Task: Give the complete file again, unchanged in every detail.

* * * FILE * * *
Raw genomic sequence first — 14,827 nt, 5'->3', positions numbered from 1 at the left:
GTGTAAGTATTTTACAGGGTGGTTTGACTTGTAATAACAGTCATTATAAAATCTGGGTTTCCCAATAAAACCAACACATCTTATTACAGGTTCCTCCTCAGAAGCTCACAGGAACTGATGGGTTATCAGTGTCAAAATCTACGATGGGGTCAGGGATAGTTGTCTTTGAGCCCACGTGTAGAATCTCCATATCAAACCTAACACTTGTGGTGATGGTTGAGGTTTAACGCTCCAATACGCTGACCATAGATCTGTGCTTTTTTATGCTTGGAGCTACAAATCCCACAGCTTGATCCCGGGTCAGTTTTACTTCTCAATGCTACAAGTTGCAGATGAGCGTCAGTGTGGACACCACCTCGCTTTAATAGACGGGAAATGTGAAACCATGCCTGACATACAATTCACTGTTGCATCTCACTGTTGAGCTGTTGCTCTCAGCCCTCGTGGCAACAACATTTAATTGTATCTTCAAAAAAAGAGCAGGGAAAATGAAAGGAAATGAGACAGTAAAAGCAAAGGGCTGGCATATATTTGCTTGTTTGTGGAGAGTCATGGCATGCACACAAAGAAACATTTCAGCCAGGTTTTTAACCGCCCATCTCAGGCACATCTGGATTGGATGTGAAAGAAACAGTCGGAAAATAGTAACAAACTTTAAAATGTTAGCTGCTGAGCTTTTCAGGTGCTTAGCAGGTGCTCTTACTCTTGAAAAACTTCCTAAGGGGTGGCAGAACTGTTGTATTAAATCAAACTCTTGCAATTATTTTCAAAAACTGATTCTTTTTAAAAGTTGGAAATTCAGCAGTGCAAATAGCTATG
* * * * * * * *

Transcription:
Raw genomic sequence first — 14,827 nt, 5'->3', positions numbered from 1 at the left:
GTGTAAGTATTTTACAGGGTGGTTTGACTTGTAATAACAGTCATTATAAAATCTGGGTTTCCCAATAAAACCAACACATCTTATTACAGGTTCCTCCTCAGAAGCTCACAGGAACTGATGGGTTATCAGTGTCAAAATCTACGATGGGGTCAGGGATAGTTGTCTTTGAGCCCACGTGTAGAATCTCCATATCAAACCTAACACTTGTGGTGATGGTTGAGGTTTAACGCTCCAATACGCTGACCATAGATCTGTGCTTTTTTATGCTTGGAGCTACAAATCCCACAGCTTGATCCCGGGTCAGTTTTACTTCTCAATGCTACAAGTTGCAGATGAGCGTCAGTGTGGACACCACCTCGCTTTAATAGACGGGAAATGTGAAACCATGCCTGACATACAATTCACTGTTGCATCTCACTGTTGAGCTGTTGCTCTCAGCCCTCGTGGCAACAACATTTAATTGTATCTTCAAAAAAAGAGCAGGGAAAATGAAAGGAAATGAGACAGTAAAAGCAAAGGGCTGGCATATATTTGCTTGTTTGTGGAGAGTCATGGCATGCACACAAAGAAACATTTCAGCCAGGTTTTTAACCGCCCATCTCAGGCACATCTGGATTGGATGTGAAAGAAACAGTCGGAAAATAGTAACAAACTTTAAAATGTTAGCTGCTGAGCTTTTCAGGTGCTTAGCAGGTGCTCTTACTCTTGAAAAACTTCCTAAGGGGTGGCAGAACTGTTGTATTAAATCAAACTCTTGCAATTATTTTCAAAAACTGATTCTTTTTAAAAGTTGGAAATTCAGCAGTGCAAATAGCTATG